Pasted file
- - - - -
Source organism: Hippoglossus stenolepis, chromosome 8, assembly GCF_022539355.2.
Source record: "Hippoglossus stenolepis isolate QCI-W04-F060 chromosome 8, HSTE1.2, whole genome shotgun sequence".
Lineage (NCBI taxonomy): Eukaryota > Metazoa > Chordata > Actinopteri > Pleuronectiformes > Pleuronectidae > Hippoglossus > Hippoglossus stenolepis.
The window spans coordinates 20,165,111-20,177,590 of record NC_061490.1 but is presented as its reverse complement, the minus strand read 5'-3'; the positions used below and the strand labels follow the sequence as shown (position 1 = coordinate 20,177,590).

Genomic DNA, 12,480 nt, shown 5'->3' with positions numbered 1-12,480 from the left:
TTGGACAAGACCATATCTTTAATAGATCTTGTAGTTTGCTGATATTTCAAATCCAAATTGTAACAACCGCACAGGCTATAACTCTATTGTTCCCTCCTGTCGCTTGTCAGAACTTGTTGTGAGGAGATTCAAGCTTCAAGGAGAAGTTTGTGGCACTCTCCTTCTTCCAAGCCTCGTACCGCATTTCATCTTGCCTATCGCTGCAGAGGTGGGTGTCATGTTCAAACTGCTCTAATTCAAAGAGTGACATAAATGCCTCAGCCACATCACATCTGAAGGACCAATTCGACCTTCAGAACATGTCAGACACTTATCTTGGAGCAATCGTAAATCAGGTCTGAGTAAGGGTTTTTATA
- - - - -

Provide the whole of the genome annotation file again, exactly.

Source organism: Hippoglossus stenolepis, chromosome 8, assembly GCF_022539355.2.
Source record: "Hippoglossus stenolepis isolate QCI-W04-F060 chromosome 8, HSTE1.2, whole genome shotgun sequence".
Lineage (NCBI taxonomy): Eukaryota > Metazoa > Chordata > Actinopteri > Pleuronectiformes > Pleuronectidae > Hippoglossus > Hippoglossus stenolepis.
The window spans coordinates 20,165,111-20,177,590 of record NC_061490.1 but is presented as its reverse complement, the minus strand read 5'-3'; the positions used below and the strand labels follow the sequence as shown (position 1 = coordinate 20,177,590).

Genomic DNA, 12,480 nt, shown 5'->3' with positions numbered 1-12,480 from the left:
TTGGACAAGACCATATCTTTAATAGATCTTGTAGTTTGCTGATATTTCAAATCCAAATTGTAACAACCGCACAGGCTATAACTCTATTGTTCCCTCCTGTCGCTTGTCAGAACTTGTTGTGAGGAGATTCAAGCTTCAAGGAGAAGTTTGTGGCACTCTCCTTCTTCCAAGCCTCGTACCGCATTTCATCTTGCCTATCGCTGCAGAGGTGGGTGTCATGTTCAAACTGCTCTAATTCAAAGAGTGACATAAATGCCTCAGCCACATCACATCTGAAGGACCAATTCGACCTTCAGAACATGTCAGACACTTATCTTGGAGCAATCGTAAATCAGGTCTGAGTAAGGGTTTTTATA